Freedman has hired former Gold Coast trainer and Grafton native David Kelly, who will be the stable’s foreman. Kelly trained on the Gold Coast for a number of years, until relocating home to Grafton in late 2017. He’s a grandson of the four-time Listed Ramornie H.-winning jockey ‘Skeeter’ Kelly, and son of race-starter Rex Kelly.


“David is extremely experienced and well-regarded in the business,” Freedman said. “He has trained himself and was a jockey, so he knows every facet of the game. He also knows the Gold Coast very well, so he was an excellent choice for foreman.”

The yard will open its doors to business on May 21, with Freedman allowing himself time before the new racing season kicks off on August 1. He said the timing was good, because the yearlings would be coming through as 2-year-olds, and further opportunities for new horses were afoot.

“I’m expecting quite a bit of business to be coming up from down south over the next two to three months,” the trainer said. “It’s alright spruiking a business without being open, but I do think it’s better to be open and operating where people can see what you’re doing. That will influence people to send horses. Build it and they will come, isn’t that what they say?”


Shop local

On the trainer’s doorstep, Magic Millions will host its National Sale series in a handful of months, which Freedman admitted was a good opportunity for him.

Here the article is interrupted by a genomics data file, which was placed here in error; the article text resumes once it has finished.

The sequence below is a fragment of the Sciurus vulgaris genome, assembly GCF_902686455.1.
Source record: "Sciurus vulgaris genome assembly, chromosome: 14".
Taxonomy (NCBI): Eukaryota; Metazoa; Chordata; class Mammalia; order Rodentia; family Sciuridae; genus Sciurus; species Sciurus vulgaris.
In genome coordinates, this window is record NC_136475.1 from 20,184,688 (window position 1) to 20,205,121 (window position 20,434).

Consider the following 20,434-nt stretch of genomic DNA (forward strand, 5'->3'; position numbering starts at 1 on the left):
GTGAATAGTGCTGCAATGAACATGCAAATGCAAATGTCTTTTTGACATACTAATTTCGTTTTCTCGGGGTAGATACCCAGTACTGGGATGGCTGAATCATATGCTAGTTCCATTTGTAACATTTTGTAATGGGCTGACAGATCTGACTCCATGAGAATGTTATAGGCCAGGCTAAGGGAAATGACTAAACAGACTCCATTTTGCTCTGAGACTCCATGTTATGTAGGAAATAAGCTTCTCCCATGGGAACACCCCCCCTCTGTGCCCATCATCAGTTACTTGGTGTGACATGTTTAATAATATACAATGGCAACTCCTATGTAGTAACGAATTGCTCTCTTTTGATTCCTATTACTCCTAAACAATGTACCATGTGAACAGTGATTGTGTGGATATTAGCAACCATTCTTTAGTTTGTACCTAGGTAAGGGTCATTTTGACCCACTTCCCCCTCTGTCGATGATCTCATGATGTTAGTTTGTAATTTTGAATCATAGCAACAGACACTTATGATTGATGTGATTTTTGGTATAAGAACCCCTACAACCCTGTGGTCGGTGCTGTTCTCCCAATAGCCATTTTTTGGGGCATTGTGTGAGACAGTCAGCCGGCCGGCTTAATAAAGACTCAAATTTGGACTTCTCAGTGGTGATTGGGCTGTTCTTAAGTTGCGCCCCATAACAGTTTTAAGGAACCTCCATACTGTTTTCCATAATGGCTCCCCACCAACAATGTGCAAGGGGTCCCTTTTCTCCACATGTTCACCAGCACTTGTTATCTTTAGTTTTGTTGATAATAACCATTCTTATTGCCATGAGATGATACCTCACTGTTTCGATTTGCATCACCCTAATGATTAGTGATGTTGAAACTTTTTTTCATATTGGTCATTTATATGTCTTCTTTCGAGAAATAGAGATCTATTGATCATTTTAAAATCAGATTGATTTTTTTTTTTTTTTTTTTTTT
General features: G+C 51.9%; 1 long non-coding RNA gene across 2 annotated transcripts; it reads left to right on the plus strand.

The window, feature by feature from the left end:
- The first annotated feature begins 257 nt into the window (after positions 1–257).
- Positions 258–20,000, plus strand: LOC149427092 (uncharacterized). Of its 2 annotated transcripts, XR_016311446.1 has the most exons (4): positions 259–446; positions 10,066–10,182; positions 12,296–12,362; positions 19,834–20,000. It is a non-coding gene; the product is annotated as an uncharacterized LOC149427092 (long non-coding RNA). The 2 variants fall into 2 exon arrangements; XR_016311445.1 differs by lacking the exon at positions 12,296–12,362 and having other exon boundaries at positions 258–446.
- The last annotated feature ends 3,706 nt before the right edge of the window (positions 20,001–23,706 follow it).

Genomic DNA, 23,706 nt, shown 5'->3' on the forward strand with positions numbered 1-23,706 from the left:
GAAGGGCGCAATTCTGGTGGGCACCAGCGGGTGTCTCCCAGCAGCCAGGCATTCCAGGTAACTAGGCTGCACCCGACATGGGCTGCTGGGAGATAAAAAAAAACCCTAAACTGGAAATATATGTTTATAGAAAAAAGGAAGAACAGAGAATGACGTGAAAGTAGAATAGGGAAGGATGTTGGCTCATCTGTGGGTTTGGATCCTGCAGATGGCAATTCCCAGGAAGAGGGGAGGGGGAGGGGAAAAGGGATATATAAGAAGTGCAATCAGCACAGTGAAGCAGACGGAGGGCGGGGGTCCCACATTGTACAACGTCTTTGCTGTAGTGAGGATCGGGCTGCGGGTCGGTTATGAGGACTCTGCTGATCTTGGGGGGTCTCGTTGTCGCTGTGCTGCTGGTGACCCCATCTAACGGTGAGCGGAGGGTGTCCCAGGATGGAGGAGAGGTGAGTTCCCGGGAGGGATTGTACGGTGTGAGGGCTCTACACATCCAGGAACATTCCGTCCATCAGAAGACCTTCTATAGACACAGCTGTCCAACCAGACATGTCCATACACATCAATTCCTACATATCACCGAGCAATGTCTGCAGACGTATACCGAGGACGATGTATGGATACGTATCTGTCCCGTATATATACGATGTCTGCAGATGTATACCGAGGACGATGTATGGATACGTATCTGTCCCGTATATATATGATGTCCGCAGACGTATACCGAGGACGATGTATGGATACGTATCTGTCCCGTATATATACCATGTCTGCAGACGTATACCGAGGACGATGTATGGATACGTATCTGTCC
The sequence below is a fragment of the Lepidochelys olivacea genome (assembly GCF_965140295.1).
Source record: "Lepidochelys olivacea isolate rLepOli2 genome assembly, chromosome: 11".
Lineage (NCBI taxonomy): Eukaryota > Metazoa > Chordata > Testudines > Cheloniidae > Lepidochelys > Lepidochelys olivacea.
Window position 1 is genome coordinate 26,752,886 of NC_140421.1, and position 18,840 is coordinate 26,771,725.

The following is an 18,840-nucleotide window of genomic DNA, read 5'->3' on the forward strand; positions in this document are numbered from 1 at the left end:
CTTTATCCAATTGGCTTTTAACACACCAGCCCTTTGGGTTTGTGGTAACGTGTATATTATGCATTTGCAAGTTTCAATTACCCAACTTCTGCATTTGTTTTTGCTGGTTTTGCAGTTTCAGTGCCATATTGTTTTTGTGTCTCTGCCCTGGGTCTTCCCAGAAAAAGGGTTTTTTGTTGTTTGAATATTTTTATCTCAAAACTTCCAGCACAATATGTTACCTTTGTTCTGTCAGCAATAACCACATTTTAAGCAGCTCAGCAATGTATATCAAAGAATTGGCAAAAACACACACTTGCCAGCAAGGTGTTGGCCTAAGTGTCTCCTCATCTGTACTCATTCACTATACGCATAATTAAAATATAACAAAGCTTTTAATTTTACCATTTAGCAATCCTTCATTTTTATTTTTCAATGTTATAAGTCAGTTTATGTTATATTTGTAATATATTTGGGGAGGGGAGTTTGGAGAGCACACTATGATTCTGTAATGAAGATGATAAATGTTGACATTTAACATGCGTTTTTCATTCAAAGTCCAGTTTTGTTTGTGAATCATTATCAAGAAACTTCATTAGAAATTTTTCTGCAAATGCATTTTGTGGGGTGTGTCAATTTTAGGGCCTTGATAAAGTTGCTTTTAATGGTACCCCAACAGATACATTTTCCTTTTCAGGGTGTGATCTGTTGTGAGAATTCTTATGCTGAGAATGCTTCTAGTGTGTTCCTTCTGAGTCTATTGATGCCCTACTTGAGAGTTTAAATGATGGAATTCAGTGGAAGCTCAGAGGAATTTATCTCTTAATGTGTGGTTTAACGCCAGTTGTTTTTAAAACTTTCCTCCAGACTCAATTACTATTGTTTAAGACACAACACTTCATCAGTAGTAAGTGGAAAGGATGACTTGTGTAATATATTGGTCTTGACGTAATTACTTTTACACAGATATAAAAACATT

“The big sales in June will feature a lot of racing stock, with fillies and mares changing hands,” he said. “I’m thinking there might be a bit of business out of that.”

The trainer isn’t sure when his first runners will hit the track, but there’s no doubt Freedman is convinced that southeast Queensland, with its bloodstock scene and winter carnival, is nothing less than a shareholder in the Australian racing game.

“It’s hard to define the industry by one state or one area now,” he said. “As Tony Gollan has shown in the last few weeks, the best Queensland horses are going down and winning good races in Sydney and Melbourne, and southern horses are coming up here and winning good races. To me, this place is just an extension of the eastern seaboard now, in terms of racing.”

“It’s hard to define the industry by one state or one area now... To me, this place is just an extension of the eastern seaboard now, in terms of racing.” - Lee Freedman

The trainer will pay close attention to the local bloodstock market. He has a number of yearlings in-hand by Queensland sires Spirit Of Boom and Better Than Ready, and said it was logical that the local industry would factor heavily for his clientele.